The S&P stalls—here comes the fall

NYSE traders
Adam Jeffery | CNBC

If it stalls, it falls! That's certainly the case when it comes to this S&P 500.

As the market has filled in around the psychologically important 1,700 level in the S&P, we have seen a slight stall in momentum, as the continued record highs have come in drips and drabs.

Technically, we usually like to see a blow-off top with lower closes to embrace any type of a bearish divergence. However, after such a sensational yearlong rally, it feels like the levee may be indeed dry on this Chevy.

In order to sell this market, we need confirmation under 1,692 in the S&P E-mini contract. Technically, there is a lot of room to back-and-fill on the chart, as the multiyear highs that were fiercely shattered sit down at 1,576 in the S&P.

(Read more: The secret small-cap warning sign)

Shorting the market in 2013 has been about as fun as being zipped up in a body bag, but this year's 20 percent rise is simply not supported by data points such as 162,000 new jobs in July.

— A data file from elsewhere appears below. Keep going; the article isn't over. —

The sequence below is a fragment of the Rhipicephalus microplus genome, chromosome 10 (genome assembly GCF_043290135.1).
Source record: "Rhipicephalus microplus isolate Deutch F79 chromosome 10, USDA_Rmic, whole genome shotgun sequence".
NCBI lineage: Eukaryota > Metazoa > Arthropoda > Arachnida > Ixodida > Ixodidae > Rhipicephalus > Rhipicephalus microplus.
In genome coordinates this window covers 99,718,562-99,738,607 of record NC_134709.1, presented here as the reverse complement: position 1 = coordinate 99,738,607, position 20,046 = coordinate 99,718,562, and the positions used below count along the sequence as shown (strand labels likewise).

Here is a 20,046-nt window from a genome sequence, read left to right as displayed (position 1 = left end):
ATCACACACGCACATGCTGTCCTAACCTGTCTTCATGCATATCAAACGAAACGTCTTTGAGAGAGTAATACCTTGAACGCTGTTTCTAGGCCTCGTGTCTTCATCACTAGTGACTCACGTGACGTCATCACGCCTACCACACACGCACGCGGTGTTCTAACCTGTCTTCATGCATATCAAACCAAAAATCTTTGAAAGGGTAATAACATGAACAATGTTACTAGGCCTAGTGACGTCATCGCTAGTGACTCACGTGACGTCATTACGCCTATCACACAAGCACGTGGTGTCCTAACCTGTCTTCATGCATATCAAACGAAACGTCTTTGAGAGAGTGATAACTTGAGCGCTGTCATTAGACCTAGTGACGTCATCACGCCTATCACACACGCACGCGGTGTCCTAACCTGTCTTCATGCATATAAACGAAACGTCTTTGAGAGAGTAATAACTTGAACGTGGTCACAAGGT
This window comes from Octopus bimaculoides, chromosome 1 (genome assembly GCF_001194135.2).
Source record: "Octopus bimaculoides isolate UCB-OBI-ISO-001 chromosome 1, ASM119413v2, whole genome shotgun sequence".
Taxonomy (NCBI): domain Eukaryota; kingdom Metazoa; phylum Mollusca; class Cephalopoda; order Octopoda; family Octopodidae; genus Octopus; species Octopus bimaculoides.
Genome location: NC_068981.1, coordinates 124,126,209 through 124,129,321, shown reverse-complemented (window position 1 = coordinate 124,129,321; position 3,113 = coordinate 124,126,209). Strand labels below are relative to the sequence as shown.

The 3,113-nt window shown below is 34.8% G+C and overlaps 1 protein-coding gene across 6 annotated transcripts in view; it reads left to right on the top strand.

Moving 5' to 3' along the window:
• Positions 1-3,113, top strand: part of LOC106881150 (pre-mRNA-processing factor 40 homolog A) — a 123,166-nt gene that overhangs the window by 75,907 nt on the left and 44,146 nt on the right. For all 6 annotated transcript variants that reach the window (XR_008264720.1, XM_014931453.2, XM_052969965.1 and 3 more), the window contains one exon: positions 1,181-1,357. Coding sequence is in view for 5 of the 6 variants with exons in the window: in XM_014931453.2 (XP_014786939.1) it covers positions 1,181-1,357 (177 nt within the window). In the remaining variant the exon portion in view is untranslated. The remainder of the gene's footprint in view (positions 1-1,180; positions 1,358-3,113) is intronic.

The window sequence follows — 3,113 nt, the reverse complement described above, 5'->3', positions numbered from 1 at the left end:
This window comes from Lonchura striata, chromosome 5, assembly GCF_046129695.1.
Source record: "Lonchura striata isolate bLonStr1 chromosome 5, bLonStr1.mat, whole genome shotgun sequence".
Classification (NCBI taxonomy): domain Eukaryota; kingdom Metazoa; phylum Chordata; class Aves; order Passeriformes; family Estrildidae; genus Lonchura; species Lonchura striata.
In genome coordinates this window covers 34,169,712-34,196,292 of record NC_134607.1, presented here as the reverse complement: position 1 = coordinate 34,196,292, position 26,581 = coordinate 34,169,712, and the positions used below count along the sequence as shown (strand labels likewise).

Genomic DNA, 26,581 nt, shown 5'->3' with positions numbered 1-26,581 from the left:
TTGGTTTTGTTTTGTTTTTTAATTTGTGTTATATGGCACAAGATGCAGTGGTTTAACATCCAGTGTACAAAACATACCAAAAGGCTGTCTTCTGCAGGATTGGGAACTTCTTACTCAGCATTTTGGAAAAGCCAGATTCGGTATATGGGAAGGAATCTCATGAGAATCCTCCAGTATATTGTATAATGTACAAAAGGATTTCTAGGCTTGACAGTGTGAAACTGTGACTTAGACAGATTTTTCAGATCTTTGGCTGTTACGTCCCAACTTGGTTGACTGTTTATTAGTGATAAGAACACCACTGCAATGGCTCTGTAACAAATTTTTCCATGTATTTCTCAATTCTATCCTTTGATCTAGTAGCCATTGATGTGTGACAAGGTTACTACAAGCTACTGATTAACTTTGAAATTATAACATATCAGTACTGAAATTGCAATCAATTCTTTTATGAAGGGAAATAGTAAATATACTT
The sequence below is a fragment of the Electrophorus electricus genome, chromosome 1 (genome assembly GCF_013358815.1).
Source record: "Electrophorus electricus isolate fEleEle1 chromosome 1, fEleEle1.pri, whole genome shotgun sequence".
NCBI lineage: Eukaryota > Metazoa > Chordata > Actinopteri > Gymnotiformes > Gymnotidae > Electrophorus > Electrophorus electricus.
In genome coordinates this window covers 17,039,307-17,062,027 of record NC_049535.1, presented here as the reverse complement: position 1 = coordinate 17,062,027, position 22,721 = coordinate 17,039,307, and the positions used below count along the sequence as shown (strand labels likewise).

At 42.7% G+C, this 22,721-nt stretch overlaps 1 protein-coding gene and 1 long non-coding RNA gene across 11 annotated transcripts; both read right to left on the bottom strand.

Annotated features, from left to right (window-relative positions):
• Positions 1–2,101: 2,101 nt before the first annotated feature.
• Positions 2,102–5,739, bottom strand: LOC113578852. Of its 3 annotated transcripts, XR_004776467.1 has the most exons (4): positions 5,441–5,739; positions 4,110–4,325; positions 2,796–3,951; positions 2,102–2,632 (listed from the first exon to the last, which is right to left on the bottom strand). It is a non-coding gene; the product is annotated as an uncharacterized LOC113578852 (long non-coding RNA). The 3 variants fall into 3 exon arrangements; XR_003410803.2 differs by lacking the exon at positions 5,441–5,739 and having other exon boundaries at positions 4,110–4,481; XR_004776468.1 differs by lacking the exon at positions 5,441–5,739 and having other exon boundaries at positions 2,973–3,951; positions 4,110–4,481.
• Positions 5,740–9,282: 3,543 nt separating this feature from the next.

I am not convinced that we will dip as low as 1,576, but 1,630 is our target if indeed we close beneath 1,692.

(Read more: Stocks are looking effervescent, Shiller warns)

This is bolstered by the fact that this fall could bring some unpleasantness. Fiscal woes, global macro headwinds, Japanese volatility due to Abenomics, and the China wild card should all tamp down stocks for the time being.

Lastly, with the VIX again near all-time lows, it is apparent that the market has become complacent. This is typically when investors can get caught offsides.

By Jeff Kilburg, CEO and founder of KKM Financial. Follow him on Twitter @TheKillir

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